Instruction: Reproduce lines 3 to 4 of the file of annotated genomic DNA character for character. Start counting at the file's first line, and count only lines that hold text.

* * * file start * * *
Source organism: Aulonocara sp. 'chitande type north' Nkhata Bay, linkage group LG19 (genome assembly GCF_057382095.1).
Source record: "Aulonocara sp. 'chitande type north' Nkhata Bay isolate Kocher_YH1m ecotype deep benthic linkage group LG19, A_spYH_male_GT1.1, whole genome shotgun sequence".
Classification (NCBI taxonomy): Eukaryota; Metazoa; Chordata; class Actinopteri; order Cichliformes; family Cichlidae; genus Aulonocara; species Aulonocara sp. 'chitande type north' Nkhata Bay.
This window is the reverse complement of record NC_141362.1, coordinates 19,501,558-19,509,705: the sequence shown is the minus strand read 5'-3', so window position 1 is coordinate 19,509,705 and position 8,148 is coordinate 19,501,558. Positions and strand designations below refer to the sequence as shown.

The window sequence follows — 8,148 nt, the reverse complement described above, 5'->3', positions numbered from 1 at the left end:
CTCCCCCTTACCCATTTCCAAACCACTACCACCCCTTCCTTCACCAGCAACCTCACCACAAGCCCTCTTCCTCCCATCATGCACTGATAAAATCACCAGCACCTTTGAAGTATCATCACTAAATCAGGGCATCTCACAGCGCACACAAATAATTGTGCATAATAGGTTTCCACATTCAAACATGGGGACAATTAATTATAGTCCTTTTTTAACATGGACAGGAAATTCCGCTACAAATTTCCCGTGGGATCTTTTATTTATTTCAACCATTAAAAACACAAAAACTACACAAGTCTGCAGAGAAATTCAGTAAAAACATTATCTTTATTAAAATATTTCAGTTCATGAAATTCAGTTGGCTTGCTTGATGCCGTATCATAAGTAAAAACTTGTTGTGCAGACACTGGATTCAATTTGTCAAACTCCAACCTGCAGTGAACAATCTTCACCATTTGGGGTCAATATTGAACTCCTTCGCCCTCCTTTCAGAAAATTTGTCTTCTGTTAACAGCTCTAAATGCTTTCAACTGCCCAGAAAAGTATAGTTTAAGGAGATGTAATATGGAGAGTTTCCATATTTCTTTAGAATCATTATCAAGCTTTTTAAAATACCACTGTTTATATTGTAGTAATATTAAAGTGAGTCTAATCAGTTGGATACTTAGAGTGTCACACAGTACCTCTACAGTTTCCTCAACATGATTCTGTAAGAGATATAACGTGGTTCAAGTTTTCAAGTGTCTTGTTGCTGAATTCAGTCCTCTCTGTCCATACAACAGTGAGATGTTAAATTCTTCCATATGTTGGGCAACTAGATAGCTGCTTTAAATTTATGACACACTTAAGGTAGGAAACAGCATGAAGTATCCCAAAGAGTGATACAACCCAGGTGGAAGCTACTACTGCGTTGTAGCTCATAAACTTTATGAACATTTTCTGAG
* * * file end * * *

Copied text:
Classification (NCBI taxonomy): Eukaryota; Metazoa; Chordata; class Actinopteri; order Cichliformes; family Cichlidae; genus Aulonocara; species Aulonocara sp. 'chitande type north' Nkhata Bay.
This window is the reverse complement of record NC_141362.1, coordinates 19,501,558-19,509,705: the sequence shown is the minus strand read 5'-3', so window position 1 is coordinate 19,509,705 and position 8,148 is coordinate 19,501,558. Positions and strand designations below refer to the sequence as shown.